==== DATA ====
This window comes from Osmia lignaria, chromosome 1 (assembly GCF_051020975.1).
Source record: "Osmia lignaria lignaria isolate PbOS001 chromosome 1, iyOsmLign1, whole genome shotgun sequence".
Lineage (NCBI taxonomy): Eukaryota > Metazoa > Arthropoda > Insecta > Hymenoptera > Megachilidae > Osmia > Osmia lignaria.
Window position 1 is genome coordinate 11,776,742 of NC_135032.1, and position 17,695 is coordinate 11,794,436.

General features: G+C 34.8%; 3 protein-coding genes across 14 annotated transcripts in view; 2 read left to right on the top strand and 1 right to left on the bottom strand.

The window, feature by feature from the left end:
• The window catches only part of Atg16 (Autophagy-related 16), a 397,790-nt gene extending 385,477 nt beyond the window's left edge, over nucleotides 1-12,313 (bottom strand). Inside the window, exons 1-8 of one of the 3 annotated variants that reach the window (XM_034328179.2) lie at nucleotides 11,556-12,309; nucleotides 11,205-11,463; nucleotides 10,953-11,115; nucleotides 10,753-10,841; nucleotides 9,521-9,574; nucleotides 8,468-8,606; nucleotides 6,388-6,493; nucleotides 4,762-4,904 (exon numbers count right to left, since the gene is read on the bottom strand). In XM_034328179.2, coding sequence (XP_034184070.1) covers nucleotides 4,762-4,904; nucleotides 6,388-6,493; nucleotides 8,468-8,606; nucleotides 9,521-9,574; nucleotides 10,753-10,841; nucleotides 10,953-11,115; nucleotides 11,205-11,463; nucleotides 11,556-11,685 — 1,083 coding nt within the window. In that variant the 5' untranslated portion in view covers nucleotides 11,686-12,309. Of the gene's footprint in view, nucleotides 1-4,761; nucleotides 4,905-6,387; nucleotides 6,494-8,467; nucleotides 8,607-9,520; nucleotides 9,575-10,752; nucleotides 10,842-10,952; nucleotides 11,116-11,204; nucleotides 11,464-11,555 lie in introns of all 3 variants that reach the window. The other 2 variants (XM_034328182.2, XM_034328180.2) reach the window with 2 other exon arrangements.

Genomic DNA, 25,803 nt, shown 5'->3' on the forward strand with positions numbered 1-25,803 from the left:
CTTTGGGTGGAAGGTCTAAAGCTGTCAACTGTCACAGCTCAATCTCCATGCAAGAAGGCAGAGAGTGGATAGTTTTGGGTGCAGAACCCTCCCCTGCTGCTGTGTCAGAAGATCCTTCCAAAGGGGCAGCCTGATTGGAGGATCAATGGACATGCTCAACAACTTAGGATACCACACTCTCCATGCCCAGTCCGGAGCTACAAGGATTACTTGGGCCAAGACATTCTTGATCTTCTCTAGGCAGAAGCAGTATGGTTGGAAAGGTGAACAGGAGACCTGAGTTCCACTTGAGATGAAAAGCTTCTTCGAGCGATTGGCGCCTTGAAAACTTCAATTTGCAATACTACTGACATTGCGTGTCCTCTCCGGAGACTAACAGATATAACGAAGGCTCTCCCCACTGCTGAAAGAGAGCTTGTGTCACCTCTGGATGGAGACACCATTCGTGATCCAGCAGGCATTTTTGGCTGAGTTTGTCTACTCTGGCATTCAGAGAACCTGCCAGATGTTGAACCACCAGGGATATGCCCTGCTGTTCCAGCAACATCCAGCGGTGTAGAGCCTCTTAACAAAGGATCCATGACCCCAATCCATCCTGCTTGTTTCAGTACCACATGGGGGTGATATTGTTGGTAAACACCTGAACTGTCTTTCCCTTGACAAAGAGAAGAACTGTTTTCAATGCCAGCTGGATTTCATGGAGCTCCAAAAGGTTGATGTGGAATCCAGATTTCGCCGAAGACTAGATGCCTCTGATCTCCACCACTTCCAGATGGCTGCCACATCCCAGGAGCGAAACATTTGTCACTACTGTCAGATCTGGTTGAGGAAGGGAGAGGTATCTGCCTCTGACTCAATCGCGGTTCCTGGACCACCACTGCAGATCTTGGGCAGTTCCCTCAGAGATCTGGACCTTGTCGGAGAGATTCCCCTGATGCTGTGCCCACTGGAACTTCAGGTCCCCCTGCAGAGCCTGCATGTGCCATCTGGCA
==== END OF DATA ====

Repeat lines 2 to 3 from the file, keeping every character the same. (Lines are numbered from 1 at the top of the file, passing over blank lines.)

Source record: "Osmia lignaria lignaria isolate PbOS001 chromosome 1, iyOsmLign1, whole genome shotgun sequence".
Lineage (NCBI taxonomy): Eukaryota > Metazoa > Arthropoda > Insecta > Hymenoptera > Megachilidae > Osmia > Osmia lignaria.